People can no more avoid all chaos than they can, as an act of will, preclude all obesity or bad weather or cancer, which is not to say that we should embrace chaotic calamity, in league with ‘the Joker‘ and ‘Dr. Doom‘ and other cultural exemplars of entropic ascendancy and the gangsters and racketeers who inevitably accompany any and all ‘circling-the-drain’ periods, when discombobulating happenstance becomes a daily occurrence, but to insist that denial and pretense, in other words all views in which individual actors can have any lasting impact short of the manifestation of organized ventures to bring about collective authority and responsibility, weaken and worsen social conditions that cry out instead for mutuality and solidarity in every phase of society’s multiple and intensifying crises, any one of which threatens not only anyone’s particular thriving but also our joint survival.
Today is a nascent commemoration of the life and condemnation of the murder of Emmett Till, as well as the seventeenth decade since Scientific American began publication;MORE HERE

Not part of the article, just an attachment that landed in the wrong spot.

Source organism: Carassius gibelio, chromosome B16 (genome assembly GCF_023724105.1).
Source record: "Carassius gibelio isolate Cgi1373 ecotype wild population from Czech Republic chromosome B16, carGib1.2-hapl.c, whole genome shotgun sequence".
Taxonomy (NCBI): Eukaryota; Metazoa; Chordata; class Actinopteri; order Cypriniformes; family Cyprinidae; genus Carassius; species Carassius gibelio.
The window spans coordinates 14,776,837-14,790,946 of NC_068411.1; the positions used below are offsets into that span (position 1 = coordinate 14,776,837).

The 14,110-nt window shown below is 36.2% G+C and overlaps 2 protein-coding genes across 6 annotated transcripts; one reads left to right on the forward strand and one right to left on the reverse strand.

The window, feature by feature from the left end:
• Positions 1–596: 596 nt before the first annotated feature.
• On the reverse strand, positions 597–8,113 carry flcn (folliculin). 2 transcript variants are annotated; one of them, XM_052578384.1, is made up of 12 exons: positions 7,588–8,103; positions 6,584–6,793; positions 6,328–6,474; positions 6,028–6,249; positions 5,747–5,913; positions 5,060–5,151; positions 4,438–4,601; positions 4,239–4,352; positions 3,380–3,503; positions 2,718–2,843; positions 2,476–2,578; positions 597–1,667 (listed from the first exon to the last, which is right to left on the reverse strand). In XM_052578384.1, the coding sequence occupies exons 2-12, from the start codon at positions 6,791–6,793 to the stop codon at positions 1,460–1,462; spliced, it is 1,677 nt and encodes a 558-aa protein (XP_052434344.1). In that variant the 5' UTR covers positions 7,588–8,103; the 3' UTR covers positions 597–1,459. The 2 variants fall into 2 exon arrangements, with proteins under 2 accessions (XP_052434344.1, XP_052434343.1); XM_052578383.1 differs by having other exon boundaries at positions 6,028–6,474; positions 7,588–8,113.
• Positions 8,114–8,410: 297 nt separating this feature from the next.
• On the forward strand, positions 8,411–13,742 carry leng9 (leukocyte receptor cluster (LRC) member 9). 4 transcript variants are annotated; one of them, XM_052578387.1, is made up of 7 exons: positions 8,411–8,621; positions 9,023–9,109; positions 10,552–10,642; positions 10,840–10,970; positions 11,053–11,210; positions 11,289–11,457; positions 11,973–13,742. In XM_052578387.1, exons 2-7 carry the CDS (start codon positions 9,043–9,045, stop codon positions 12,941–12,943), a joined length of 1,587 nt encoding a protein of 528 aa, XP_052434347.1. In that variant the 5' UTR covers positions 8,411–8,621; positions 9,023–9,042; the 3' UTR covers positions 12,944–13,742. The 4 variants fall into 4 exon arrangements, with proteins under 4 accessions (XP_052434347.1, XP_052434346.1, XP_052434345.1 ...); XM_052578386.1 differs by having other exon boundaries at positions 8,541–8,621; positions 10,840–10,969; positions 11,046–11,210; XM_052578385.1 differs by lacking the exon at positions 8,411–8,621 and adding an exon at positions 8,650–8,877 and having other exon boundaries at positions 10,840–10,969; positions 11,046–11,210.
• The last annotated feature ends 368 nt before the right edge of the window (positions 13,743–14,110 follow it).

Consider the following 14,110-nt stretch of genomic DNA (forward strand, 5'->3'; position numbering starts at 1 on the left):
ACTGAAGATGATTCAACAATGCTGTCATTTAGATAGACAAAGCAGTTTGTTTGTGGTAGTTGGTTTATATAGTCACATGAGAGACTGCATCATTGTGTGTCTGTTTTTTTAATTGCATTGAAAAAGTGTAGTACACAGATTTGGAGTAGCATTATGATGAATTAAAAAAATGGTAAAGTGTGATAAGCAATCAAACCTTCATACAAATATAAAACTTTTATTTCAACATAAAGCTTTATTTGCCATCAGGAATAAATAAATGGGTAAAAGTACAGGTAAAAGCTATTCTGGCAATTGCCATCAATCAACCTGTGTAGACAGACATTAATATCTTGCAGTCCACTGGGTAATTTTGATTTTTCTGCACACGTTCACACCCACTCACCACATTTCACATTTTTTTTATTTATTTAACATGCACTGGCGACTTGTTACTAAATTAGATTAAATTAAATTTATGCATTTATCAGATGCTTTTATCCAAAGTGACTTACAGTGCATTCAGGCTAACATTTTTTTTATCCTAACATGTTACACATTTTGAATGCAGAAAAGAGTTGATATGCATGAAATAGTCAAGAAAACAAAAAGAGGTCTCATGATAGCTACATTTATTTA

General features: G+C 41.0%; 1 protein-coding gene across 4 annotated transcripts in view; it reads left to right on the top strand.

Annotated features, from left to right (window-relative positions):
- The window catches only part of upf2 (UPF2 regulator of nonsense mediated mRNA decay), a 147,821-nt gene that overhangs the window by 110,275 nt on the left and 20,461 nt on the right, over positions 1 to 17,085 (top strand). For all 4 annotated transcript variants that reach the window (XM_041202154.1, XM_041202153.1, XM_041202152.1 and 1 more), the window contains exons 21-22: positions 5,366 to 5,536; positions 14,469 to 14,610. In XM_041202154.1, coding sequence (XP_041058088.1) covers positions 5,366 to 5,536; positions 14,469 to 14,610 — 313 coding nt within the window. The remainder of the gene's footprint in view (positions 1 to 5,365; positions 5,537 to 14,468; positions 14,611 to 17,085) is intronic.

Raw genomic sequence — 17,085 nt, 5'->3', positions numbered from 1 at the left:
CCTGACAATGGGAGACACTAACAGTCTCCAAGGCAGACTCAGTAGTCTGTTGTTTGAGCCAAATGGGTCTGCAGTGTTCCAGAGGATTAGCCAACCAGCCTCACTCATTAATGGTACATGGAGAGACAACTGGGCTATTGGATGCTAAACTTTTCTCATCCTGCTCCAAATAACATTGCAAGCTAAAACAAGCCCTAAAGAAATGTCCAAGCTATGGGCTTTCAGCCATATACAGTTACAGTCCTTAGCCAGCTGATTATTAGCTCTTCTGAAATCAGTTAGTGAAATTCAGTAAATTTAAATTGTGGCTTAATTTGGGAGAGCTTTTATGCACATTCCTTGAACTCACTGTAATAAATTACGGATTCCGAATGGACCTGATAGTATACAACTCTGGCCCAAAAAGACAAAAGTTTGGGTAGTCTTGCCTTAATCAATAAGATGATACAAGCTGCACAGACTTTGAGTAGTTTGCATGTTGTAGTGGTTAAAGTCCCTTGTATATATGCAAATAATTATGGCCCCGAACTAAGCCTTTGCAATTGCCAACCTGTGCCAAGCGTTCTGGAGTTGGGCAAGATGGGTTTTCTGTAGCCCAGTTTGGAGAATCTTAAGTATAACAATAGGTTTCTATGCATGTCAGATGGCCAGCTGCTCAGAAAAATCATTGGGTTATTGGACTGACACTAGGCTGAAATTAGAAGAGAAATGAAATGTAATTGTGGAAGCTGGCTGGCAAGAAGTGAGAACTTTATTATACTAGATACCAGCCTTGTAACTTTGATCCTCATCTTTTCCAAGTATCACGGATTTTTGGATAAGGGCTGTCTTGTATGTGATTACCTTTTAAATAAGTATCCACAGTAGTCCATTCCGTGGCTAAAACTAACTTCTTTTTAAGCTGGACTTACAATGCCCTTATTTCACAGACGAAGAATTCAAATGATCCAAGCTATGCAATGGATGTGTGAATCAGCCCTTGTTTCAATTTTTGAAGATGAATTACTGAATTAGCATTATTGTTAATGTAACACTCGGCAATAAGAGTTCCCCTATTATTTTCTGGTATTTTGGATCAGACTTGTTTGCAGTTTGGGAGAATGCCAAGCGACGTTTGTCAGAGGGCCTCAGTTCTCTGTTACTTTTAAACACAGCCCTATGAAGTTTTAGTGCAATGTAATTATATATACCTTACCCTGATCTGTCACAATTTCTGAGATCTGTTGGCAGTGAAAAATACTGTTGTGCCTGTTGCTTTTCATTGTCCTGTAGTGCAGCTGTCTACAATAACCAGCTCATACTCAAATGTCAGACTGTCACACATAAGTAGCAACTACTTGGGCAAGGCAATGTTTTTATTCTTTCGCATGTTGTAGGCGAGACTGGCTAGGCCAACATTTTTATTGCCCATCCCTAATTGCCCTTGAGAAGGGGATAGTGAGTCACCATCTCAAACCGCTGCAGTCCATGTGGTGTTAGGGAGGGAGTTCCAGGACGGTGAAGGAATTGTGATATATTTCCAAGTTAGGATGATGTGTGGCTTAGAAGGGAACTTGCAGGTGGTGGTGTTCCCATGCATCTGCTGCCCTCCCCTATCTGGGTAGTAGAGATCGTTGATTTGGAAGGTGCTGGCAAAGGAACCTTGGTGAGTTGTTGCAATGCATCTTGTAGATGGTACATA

in the mountainous North of the Italian Peninsula one thousand five hundred and twenty-six years ago,Ostrogoth soldiers forced their way into Italy by defeating a Roman army in the Alps; a century and almost three quarters later, in 663, Korean armies forced Japanese invaders who were seeking to reassert their dominance of the Korean peninsula to withdraw; another five hundred and twenty six years later, in 1189, European forces of the Third Crusade began the Siege of Acre in what is now again contested territory in Syria; four hundred ninety-four years before the here and now, Ottoman Turks attacked Belgrade, seeking to retain the imperial hold on the Balkans; meanwhile, three years hence across the Atlantic, in 1524, Mayan allies of Spain rebelled against the Spanish invaders who had opportunistically used their help and then turned on them in Guatemala; four and a half centuries prior to the present late Summer days, Pedro Aviles led ships that made landfall near where their occupants founded St. Augustine, Florida, the first lasting European settlement in what is today the Continental U.S.; forty-four years subsequently, in 1609, ships under the command of Henry Hudson entered Delaware Bay; another thirty-six years along the temporal trek, in 1645, Dutch philosopher Hugo Grotius experienced his final thoughts; in a decisive victory, Parliamentary troops three years thereafter, in 1648, accepted the surrender of Royalist forces, ending the siege of Colchester; two hundred sixty-six years back, the infant who grew up to become Johann Wolfgang Goethe was born; a hundred eighty-five years ahead of this point in time and space, the Baltimore & Ohio steam engine, Tom Thumb, first raced a horse drawn cart cross-country; three years later precisely, in 1833, Queen Victoria assented to the abolition of slavery throughout most of the British Empire; a dozen years henceforth, in 1845,Scientific American published its first issue, so that today it celebrates its 170th anniversary; a hundred thirty-six years ago, British imperial forces captured Cetshwayo, the final King of a more or less independent Zulu nation; twenty years beyond that development, in 1899, six thousand miles North in Russia, a baby boy entered our midst who would mature as the prolific writer and critic, Andrei Platonov; four years later, in 1903, designer and author Frederick Law Olmstead drew his agonal breaths; a decade past that juncture, in 1913,Princess Wilhelmina ironically enough opened the Peace Palace in Belgium, and the baby boy who grew into Canadian author and critic Robertson Davies came into the world; three years nearer to now, in 1916, the infant male who became sociologist and thinker C. Wright Mills gave an initial shout; another three hundred sixty-five days onward, in 1917, ten suffragettes in the District of Columbia endured arrest for the crime of demanding of their ‘leaders’ that women receive the right to vote; seven years still closer to the current context, in 1924, Georgia citizens who sought to secede from the Union of Soviet Socialist Republics rose against the Soviets; another seven years afterward, in 1931, France and the U.S.S.R. signed a non-aggression pact; a decade more along the temporal road, in 1941, German Nazis in Ukraine, along with their local fascist allies, began the systematic murder of some several tens of thousands of Hungarian Jews, thereby setting the stage for events that led like a crow flies to the Maidan ‘uprisings’ more recently;a pair of years further onward in space and time, in 1943, Danish citizens and workers conducted a general strike against their own Nazi occupiers; a typical eight years’ transits yet later on, in 1951, a girl child entered our midst who would grow up as the poet and multi-jurisdictional Poet Laureate, Rita Dove; a duo of years even more proximate to the present, in 1953, Nippon Television broadcast the first Japanese TV show, replete with advertising;two years later, in 1955, Emmett Till was murdered for the fourteen year-old’s supposed temerity of looking and whistling at a White woman; seven hundred thirty-one days after that, in 1957, meanwhile, Strom Thurmond of South Carolina led a Senate filibuster against the Civil Rights Act of 1957; six years later, however, in 1963, in a turn toward humanity, Martin Luther King delivered a speech, “I Have a Dream,” to hundreds of thousands of listeners in the District of Columbia; another year still nearer to our time, in 1964, riots against police violence and White supremacy erupted in Philadelphia; riots against a more generalized political ‘establishment’ continued in Chicago, four years subsequent to that point, in 1968, at the United States Democratic National Convention thereby disestablishing the so-called foreign policy meeting of the minds among ReDemoPubliCratiCans; twenty-eight years back, actor, director, and screenwriter John Huston died: three years hence, in 1990, Iraq annexed Kuwait; one more year along time’s arc, in 1991, the Soviet Union formally accepted Mikhail Gorbachev’s resignation; three years before our moment in time, activist feminist writer Shulamith Firestone died.